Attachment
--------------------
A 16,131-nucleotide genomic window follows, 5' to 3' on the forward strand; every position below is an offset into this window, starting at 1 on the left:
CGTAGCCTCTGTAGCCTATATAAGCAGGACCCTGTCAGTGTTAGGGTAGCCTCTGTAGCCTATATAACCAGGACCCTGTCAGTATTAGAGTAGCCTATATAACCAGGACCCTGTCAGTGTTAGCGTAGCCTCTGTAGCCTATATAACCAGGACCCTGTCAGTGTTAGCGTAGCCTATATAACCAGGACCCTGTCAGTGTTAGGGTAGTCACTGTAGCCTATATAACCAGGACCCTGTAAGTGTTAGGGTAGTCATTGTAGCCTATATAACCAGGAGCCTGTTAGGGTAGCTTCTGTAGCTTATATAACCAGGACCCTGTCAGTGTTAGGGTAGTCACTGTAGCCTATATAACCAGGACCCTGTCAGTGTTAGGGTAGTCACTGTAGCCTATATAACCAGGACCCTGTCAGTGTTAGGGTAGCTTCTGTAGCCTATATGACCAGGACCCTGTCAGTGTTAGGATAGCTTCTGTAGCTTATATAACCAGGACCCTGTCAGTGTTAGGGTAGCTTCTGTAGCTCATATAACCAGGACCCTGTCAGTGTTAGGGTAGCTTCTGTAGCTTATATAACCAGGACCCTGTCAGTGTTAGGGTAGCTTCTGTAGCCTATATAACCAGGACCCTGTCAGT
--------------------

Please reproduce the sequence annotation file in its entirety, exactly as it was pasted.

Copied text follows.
A 16,131-nucleotide genomic window follows, 5' to 3' on the forward strand; every position below is an offset into this window, starting at 1 on the left:
CGTAGCCTCTGTAGCCTATATAAGCAGGACCCTGTCAGTGTTAGGGTAGCCTCTGTAGCCTATATAACCAGGACCCTGTCAGTATTAGAGTAGCCTATATAACCAGGACCCTGTCAGTGTTAGCGTAGCCTCTGTAGCCTATATAACCAGGACCCTGTCAGTGTTAGCGTAGCCTATATAACCAGGACCCTGTCAGTGTTAGGGTAGTCACTGTAGCCTATATAACCAGGACCCTGTAAGTGTTAGGGTAGTCATTGTAGCCTATATAACCAGGAGCCTGTTAGGGTAGCTTCTGTAGCTTATATAACCAGGACCCTGTCAGTGTTAGGGTAGTCACTGTAGCCTATATAACCAGGACCCTGTCAGTGTTAGGGTAGTCACTGTAGCCTATATAACCAGGACCCTGTCAGTGTTAGGGTAGCTTCTGTAGCCTATATGACCAGGACCCTGTCAGTGTTAGGATAGCTTCTGTAGCTTATATAACCAGGACCCTGTCAGTGTTAGGGTAGCTTCTGTAGCTCATATAACCAGGACCCTGTCAGTGTTAGGGTAGCTTCTGTAGCTTATATAACCAGGACCCTGTCAGTGTTAGGGTAGCTTCTGTAGCCTATATAACCAGGACCCTGTCAGT